“Although we won’t know until the next round [de la encuesta], It seems that risk perception it has decreased in less vulnerable populations or in those that were believed to be less vulnerable “, Romay-Barja comments as an example.

What sources do we trust?

COSMO-Spain pay special attention to how Spaniards inform themselves about the coronavirus and the situation of the pandemic in the country. For this reason, the study includes variables dedicated to knowing the sources that respondents go to for information and what reliability they give to each one.

In the same way, the researchers also contemplate studying the impact and quantity of misinformation, although it is not appreciated in the results of the preliminary study. “On the contrary, the population seems to be informed and highly knowledgeable, but we have to see how this evolves over time,” says Romay-Barja.

Thus, newscasts (response of 67% of respondents), the press and press conferences (both with 45%) are the most used ways to find out about COVID-19. At the other extreme, WhatsApp (13%), television programs (25 5%), the website of the Ministry of Health (30%) and radio (31%) are the least used to keep up to date.

Regarding the social networks (32%), Rodríguez points out that its relevance as a source of information depends on the use of users and if they know reliable and good scientific dissemination accounts.

“There are sectors of the population, such as young boys, who do not go to television or press, but go to streamings and youtubers“, he says, considering the possibility of” promoting the use of social networks “to disseminate” scientific quality information that reaches certain areas of the population “, although it is not the final objective of the study” nor can we do much ” .

Regarding the reliability given to the different information channels, the people surveyed consider the Health website the best, followed by press conferences. The most dubious, on the other hand, are Facebook, WhatsApp and Twitter.

Next phases: possible vaccines and back to school

The next COSMO-Spain surveys will be conducted in autumn and winter 2020, in addition to the current phase for which data is already being collected after the preliminary in May. In them, as detailed by the researchers, variables will be included on the possible vaccinations for COVID and the confidence and perception of the population towards candidate vaccines. In the same way, they will collect more data on the use of the mask, social distance and schools reopening at the beginning of the school year. In addition, in the next rounds of the study, we will have the collaboration of the researcher María Falcón, from the University of Murcia, and other institutions will soon be incorporated.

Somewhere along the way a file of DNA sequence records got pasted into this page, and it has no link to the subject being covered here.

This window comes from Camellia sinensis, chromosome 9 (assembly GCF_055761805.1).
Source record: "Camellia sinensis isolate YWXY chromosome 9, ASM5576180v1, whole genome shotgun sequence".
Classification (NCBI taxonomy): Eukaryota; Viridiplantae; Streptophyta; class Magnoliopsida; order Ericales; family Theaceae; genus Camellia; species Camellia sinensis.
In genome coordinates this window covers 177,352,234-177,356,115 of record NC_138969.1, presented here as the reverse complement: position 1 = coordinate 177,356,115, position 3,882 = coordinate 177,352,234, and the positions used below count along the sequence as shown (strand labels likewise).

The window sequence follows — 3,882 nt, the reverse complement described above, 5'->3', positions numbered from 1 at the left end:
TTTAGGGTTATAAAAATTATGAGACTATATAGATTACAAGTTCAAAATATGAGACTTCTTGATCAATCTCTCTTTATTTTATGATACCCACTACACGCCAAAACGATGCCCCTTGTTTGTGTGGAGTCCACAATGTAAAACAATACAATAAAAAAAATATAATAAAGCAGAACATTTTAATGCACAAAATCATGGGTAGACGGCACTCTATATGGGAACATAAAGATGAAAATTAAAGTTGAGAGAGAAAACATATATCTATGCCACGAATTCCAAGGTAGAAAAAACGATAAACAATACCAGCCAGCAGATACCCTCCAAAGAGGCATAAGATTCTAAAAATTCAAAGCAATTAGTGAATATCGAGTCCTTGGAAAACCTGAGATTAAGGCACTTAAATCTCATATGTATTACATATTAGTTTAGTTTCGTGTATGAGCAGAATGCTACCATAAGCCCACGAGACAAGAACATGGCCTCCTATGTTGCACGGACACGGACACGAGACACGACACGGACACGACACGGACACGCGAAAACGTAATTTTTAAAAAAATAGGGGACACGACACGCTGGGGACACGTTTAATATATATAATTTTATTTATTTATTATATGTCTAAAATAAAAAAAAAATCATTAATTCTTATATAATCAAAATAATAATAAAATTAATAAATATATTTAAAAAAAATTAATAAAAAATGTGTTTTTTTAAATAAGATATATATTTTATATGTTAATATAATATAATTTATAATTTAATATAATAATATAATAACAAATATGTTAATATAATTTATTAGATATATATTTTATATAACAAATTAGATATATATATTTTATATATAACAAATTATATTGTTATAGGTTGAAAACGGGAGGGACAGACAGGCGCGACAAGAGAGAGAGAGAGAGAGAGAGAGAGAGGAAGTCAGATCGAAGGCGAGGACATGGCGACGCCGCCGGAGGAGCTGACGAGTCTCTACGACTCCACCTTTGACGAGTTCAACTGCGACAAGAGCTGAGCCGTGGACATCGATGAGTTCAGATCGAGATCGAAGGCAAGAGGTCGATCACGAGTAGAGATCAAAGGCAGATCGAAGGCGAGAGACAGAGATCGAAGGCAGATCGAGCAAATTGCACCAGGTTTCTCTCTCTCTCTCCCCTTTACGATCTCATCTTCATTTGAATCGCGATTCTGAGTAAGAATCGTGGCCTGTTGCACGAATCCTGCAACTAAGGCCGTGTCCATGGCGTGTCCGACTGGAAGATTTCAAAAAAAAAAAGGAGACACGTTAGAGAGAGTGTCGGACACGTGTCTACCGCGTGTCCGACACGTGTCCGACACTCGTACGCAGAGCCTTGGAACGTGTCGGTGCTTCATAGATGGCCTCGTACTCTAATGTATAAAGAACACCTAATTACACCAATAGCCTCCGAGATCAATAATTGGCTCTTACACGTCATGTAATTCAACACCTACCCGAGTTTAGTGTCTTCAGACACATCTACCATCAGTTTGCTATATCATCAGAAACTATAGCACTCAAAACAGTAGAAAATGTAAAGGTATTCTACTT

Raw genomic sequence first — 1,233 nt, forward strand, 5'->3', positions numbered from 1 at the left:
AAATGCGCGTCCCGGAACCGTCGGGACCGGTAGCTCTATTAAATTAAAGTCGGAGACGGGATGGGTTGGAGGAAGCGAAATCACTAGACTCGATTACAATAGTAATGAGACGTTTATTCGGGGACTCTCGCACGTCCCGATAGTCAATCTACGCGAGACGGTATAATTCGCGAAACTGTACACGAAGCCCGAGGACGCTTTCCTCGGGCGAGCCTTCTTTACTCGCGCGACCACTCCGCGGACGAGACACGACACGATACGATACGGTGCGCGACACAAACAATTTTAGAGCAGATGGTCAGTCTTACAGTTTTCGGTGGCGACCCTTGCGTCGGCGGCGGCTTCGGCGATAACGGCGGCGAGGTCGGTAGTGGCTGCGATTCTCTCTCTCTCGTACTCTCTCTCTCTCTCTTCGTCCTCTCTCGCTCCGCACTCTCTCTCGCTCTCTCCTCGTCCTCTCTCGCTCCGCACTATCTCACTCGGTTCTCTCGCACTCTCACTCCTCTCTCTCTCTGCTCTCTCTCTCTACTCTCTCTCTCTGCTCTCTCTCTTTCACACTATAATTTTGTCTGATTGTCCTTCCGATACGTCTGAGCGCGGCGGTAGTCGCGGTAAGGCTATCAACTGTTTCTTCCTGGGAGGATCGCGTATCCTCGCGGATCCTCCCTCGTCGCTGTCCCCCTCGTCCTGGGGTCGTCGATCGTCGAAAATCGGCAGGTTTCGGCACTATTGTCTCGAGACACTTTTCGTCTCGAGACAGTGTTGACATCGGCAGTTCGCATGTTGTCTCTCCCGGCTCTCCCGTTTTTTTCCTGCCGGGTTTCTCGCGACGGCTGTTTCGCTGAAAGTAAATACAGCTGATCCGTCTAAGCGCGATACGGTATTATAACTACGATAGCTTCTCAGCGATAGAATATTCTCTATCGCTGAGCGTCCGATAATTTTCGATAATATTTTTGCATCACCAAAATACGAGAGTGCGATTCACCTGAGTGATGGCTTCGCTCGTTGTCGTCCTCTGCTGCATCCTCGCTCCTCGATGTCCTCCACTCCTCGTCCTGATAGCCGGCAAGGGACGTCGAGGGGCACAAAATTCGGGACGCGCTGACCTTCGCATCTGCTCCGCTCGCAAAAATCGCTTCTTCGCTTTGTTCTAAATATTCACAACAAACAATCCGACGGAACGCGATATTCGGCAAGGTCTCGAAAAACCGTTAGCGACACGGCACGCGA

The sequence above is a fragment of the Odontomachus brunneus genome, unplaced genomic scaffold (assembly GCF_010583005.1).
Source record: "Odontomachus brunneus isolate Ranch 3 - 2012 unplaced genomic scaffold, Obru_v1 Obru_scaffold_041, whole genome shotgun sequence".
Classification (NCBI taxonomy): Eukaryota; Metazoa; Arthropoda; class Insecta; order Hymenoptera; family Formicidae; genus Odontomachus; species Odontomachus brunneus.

Maria João Ironforge, coordinator of COSMO-Spain and researcher at the CNE, highlights to SINC the dynamism of this work to keep up with the evolution of the pandemic. “There are some questions that are repeated in each round, but the survey changes according to the social and epidemiological situation to be able to respond to what worries at all times, “he says.

Similarly, Ironforge confirms that in the next rounds of response to the study it will be possible to filter the results according to sex, age group and educational level. “The population sample is 1,000, but it can be segregated to a certain extent,” he says.

Finally, the preliminary study considered some questions and variables about mental health, dedicated to the feeling of loneliness and sadness during confinement. On this point, Ironforge clarifies that at the time this survey was conducted “it seemed very important to us, but mental health is not the objective of the study.” In this regard, she points out that there are already works being developed in Spain aimed only at aspects such as loneliness, sadness and anxiety.